Novel inspired by the Bulger case is shortlisted for medal

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A novel for teenagers about a young girl's murder of another child, which was inspired partly by the murder of James Bulger, is among the books shortlisted for this year's Carnegie Medal for children's literature.

Looking for JJ, by Anne Cassidy, has already won the Booktrust Teenage Prize and was nominated for the Whitbread Children's Book of the Year.

It is the story of 10-year-old Jennifer Jones, who murders a young girl and is released into the community six years later with a new identity and lives in constant fear that the media will track her down.

Other books on the six-strong shortlist include Al Capone Does My Shirts by Gennifer Choldenko, the story of a boy who lives next to the prison where the notorious gangster is held; The Scarecrow and His Servant, from Philip Pullman, a former winner of the award; and Millions, by Frank Cottrell Boyce, about two brothers who have seven days to spend £1m before the euro replaces the pound.

Cassidy has admitted basing the book in part on Robert Thompson and Jon Venables, the boys who murdered toddler Jamie Bulger, and on the case of child killer Mary Bell. All three have been given new, court-protected identities, despite challenges by the media.

She said: "This wasn't an easy book to write because I know people have strong feelings about such things. When I tell people about this book they raise their eyebrows. Perhaps they are thinking of the victims.

"I also had to think about that when I was writing the book. Why should I ask my readers to try and show some understanding for someone who has taken a life away? But I did."

Million is written by Frank Cottrell Boyce, a screenwriter whose work includes the films 24 Hour Party People and Welcome to Sarajevo; it is being turned into a film by Trainspotting director Danny Boyle.

The awards' organisers stressed that, apart from Searching for JJ, which is aimed at the reader aged 13 and over, the rest of the books on the shortlist are aimed at younger readers, aged 8 to 11, who are at a crucial stage in their reading lives.

"This year's shortlist offers the very best in reading for children of 8 years and over," said Sharon Sperling, the chair of the judges. "It illustrates not only the quality of storytelling that's available for this age group but also the depth and subtlety of these writers and their power to engage young people. These are books that will have a lasting, positive effect on young minds, encouraging them to step up to the next stage in their reading".

The award, Britain's oldest and most prestigious award for children's literature, will be announced on 8 July. It is judged by librarians and sponsored by the Chartered Institute of Library and Information Professionals (Cilip). Previous winners include Terry Pratchett, Melvin Burgess, CS Lewis and Arthur Ransome.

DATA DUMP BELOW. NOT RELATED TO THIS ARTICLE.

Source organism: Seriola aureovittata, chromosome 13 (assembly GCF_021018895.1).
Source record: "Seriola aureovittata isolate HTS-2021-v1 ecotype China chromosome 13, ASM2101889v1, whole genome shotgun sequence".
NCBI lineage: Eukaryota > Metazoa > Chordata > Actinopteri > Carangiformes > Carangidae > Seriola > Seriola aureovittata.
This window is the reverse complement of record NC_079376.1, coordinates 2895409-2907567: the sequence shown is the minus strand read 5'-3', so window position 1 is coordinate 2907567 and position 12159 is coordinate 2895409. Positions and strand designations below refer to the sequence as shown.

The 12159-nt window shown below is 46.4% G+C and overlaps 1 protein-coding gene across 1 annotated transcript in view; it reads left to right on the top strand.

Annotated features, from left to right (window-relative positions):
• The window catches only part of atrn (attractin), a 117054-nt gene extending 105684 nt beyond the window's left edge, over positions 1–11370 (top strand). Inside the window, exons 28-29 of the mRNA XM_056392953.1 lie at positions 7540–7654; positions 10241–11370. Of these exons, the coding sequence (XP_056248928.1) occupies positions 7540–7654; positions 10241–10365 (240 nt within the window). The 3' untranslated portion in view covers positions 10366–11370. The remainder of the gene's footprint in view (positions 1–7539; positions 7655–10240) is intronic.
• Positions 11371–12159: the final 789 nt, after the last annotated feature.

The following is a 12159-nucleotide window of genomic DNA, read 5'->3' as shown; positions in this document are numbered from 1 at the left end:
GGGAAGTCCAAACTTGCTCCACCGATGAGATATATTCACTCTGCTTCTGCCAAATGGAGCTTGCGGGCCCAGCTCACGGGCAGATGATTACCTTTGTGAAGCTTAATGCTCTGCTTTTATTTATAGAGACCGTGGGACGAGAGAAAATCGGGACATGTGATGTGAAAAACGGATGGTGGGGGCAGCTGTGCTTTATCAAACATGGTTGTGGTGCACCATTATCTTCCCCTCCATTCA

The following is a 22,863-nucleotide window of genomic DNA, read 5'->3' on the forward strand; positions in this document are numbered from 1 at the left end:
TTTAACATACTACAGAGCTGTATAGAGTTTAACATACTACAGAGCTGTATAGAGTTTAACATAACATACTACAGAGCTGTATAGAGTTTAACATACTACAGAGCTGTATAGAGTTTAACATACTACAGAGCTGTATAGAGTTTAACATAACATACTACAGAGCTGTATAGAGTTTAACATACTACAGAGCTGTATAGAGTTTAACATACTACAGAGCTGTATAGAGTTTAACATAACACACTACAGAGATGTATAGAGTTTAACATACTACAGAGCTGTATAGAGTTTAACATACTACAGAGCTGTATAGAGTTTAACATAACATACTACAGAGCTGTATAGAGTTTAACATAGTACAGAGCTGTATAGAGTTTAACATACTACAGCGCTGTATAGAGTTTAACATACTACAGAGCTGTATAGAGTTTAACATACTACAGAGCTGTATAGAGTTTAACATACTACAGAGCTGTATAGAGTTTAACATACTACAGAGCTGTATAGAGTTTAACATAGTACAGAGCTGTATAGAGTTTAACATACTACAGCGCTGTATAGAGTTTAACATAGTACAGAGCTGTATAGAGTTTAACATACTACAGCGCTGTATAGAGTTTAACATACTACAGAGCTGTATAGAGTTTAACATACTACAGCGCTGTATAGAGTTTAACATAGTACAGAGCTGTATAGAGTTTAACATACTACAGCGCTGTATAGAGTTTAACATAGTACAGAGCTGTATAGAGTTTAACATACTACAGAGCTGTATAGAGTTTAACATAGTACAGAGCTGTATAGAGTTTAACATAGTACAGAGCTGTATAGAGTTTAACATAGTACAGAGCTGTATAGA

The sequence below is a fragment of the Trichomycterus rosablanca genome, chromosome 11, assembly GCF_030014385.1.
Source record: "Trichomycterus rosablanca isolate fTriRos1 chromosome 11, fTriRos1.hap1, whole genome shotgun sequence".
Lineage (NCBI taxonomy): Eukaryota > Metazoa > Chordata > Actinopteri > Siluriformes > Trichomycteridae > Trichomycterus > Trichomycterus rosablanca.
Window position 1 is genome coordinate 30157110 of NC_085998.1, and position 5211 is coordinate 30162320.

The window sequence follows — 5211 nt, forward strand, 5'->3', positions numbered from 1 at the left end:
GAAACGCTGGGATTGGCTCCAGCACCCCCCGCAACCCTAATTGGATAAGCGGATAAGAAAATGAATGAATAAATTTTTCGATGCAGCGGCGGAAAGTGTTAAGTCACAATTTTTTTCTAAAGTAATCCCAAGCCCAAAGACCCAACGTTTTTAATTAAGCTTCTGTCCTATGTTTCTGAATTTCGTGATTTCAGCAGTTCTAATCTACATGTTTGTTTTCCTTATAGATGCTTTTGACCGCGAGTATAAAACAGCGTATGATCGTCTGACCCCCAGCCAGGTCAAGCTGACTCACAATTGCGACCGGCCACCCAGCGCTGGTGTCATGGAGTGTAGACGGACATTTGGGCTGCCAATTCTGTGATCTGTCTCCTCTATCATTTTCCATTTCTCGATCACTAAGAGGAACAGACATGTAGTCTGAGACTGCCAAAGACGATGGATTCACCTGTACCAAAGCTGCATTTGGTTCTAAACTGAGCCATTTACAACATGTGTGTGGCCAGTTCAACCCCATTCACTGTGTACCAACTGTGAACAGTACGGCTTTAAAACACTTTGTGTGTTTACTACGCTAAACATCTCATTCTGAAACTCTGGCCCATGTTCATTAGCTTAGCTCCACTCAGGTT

The shortlist for the Carnegie's sister award, the Kate Greenaway Medal for children's illustration, will also be announced at the ceremony.

The books on the shortlist are: The Boat, by Ian Andrew; One More Sheep, by Russell Ayto; Dougal's Deep-Sea Diary, by Simon Bartram; Michael Rosen's Sad Book, illustrated by Quentin Blake; The Whisperer, by Nick Butterworth; Guess Who's Coming To Dinner? by John Kelly; and Jonathan Swift's Gulliver, illustrated by Chris Riddell.

Judges' assessment of the shortlist

* ANNE CASSIDY: Looking for JJ

Scholastic Children's Books

Age range: 13+

A study of the difficult subject of child murderers, this recounts what happens to 10- year-old Jennifer Jones after her release and is based in part on the story of the killers of James Bulger. "A strong narrative and well-constructed plot contribute to a gripping read, '' the judges said.

GENNIFER CHOLDENKO: Al Capone Does My Shirts

Bloomsbury

Age range: 11+

The story of a boy who lives with his family on Alcatraz Island, home to a high-security prison and gangster Al Capone. But his problems also include a new school to get used to, new friends to make and his sister's autism. "A deeply felt and remarkable tale of family and friendship.''

FRANK COTTRELL BOYCE: Millions

Macmillan

Age range: 9+

A comedy-drama, this book centres on two brothers who suddenly have to spend "millions" in seven days before the euro takes over from the pound. "A gripping read with an exuberant plot that young imaginations will find irresistible. The novel works on several levels."

SHARON CREECH: Heartbeat

Bloomsbury

Age range: 10+

A book that ponders big questions through the closely observed story, told in the first-person, of a girl on the cusp of growing up. "The subject is simply stunning. Creech deals with major themes sympathetically and realistically.''

EVA IBBOTSON: The Star of Kazan

Macmillan

Age range: 10+

Set in Vienna in the 19th century, this is a tale of a girl adopted as a baby and her search for her identity. "Atmospheric, exciting and pacy, this offers classic storytelling: a real page-turner.

PHILIP PULLMAN: The Scarecrow & the Servant

Doubleday

Age range: 8+

The adventures of Scarecrow, a courteous but pea-brained fellow, and a boy called Jack, his faithful servant, on an epic journey.

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